Friday, December 9, 2011
Combating the Myth That Complete Streets Are Too Expensive
Last week several of us in Lee County participated in this excellent webinar sponsored by the National Complete Streets Coalition. The speakers included Norm Steinman from the Charlotte Department of Transportation, someone who provided valuable assistance to BikeWalkLee as it was working on the Lee County complete streets resolution. The webinar provided information about the low cost of many complete streets treatments, as well as ways to communicate about the added value and community support that result from complete streets implementation.
Streetsblog Capitol Hill
December 8, 2011
by Tanya Snyder
Live in a town where bicyclists and pedestrians are personas non grata and buses get stuck in automobile congestion? Do you put on your walking boots only to find that your city’s street design conveys the message, “These roads were made for driving?” It’s time for a complete streets upgrade, then – but often, when concerned citizens propose accommodating other road users on the streets, local officials tell them it’s just too expensive.
Are complete streets really too expensive? According to Norm Steinman, planning and design manager for the Charlotte Department of Transportation, design elements to turn an incomplete street into one that accommodates all users are usually a very low percentage of the total cost of street planning, design, and construction. “Sidewalks will turn out to be somewhere around 3 percent of that compilation of costs,” he said last week in a seminar sponsored by the National Complete Streets Coalition for communities participating in the CDC’s Communities Putting Prevention to Work program. “Bicycle lanes, around 5 percent — and that’s adding bicycle lanes, of course, to both sides of the street.”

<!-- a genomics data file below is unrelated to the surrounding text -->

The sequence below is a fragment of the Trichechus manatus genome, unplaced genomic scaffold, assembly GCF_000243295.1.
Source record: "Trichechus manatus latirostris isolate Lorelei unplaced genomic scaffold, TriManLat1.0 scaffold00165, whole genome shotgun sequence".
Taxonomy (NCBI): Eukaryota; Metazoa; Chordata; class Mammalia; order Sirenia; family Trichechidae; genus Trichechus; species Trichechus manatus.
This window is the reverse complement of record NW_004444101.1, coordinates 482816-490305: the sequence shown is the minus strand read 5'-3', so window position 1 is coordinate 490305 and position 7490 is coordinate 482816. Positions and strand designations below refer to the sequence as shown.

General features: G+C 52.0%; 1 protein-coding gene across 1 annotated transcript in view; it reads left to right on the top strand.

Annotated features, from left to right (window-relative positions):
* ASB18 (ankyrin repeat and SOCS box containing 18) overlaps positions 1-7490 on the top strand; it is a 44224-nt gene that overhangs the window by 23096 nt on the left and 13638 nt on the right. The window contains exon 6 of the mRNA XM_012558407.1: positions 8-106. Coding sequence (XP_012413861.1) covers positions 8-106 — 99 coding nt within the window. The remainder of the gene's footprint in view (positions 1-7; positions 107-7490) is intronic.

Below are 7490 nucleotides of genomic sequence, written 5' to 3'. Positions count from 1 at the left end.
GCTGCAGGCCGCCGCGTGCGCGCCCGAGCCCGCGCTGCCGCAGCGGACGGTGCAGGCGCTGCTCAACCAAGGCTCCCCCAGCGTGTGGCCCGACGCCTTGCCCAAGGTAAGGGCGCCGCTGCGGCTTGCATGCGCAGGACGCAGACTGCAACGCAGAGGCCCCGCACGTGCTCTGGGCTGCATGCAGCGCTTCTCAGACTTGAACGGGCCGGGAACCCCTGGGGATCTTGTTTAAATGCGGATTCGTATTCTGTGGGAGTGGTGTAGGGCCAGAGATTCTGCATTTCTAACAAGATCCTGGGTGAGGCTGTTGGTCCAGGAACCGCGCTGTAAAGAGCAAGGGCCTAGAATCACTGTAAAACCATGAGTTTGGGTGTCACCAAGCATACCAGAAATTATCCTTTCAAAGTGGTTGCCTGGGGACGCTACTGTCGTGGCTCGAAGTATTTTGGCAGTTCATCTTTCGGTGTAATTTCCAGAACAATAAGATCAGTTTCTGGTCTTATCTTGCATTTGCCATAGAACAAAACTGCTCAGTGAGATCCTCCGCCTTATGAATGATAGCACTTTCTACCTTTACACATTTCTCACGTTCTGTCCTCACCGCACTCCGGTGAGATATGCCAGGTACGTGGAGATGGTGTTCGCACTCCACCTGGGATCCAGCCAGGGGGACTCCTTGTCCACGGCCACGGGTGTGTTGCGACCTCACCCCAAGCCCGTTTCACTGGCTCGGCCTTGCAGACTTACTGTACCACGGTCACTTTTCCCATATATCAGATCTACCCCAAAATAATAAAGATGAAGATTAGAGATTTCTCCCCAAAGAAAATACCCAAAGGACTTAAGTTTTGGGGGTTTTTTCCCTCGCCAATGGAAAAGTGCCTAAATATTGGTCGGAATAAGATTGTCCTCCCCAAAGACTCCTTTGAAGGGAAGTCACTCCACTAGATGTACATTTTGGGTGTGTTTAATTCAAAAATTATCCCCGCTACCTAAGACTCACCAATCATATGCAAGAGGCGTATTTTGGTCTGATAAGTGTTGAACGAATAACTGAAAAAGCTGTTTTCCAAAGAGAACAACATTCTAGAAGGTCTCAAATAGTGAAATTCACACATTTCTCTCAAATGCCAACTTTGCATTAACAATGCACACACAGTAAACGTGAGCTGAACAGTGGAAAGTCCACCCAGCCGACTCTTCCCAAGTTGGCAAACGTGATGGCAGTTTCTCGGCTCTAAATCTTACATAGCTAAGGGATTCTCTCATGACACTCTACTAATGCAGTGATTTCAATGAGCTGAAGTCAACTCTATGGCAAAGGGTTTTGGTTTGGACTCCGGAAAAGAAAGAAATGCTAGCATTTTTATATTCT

“On the other hand,” Steinman said, “reducing the width of a lane by a foot can reduce the costs by 2 percent.” Indeed, in Richfield, Minnesota, when 76th Street needed to be rebuilt following work on the sewer lines, the city decided to implement a “road diet.” Narrowing the street shaved $2 million off the estimated $6 million cost of the sewer work – while at the same time improving mobility and safety for pedestrians and cyclists and making for a more enjoyable community.
The National Complete Streets Coalition suggests four points to help local transportation officials understand that complete street goals can be achieved without exorbitant costs:
o complete streets add lasting value
o complete streets improvements can be achieved within existing transportation budgets
o complete streets are necessary to accomodate existing users
o complete streets can upon up new transportation funding opportunities
Click here to read the full post. If you're interested in seeing the handout materials, let me know: email@example.com.